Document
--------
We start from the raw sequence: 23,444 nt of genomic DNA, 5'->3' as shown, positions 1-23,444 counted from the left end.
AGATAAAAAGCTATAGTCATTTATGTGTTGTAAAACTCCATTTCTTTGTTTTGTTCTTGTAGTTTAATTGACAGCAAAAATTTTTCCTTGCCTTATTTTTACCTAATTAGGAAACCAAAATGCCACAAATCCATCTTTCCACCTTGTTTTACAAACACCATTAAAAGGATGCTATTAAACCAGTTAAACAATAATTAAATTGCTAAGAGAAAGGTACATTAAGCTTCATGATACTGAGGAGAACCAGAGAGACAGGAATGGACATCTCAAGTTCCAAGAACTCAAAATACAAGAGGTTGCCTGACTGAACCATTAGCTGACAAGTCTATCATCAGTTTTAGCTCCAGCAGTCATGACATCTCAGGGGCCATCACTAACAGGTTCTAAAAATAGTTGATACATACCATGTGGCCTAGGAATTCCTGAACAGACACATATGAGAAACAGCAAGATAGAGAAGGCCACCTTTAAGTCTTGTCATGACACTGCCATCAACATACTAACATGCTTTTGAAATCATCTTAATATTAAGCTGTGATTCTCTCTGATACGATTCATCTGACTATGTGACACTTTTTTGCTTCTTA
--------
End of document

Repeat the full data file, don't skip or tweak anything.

We start from the raw sequence: 23,444 nt of genomic DNA, 5'->3' as shown, positions 1-23,444 counted from the left end.
AGATAAAAAGCTATAGTCATTTATGTGTTGTAAAACTCCATTTCTTTGTTTTGTTCTTGTAGTTTAATTGACAGCAAAAATTTTTCCTTGCCTTATTTTTACCTAATTAGGAAACCAAAATGCCACAAATCCATCTTTCCACCTTGTTTTACAAACACCATTAAAAGGATGCTATTAAACCAGTTAAACAATAATTAAATTGCTAAGAGAAAGGTACATTAAGCTTCATGATACTGAGGAGAACCAGAGAGACAGGAATGGACATCTCAAGTTCCAAGAACTCAAAATACAAGAGGTTGCCTGACTGAACCATTAGCTGACAAGTCTATCATCAGTTTTAGCTCCAGCAGTCATGACATCTCAGGGGCCATCACTAACAGGTTCTAAAAATAGTTGATACATACCATGTGGCCTAGGAATTCCTGAACAGACACATATGAGAAACAGCAAGATAGAGAAGGCCACCTTTAAGTCTTGTCATGACACTGCCATCAACATACTAACATGCTTTTGAAATCATCTTAATATTAAGCTGTGATTCTCTCTGATACGATTCATCTGACTATGTGACACTTTTTTGCTTCTTA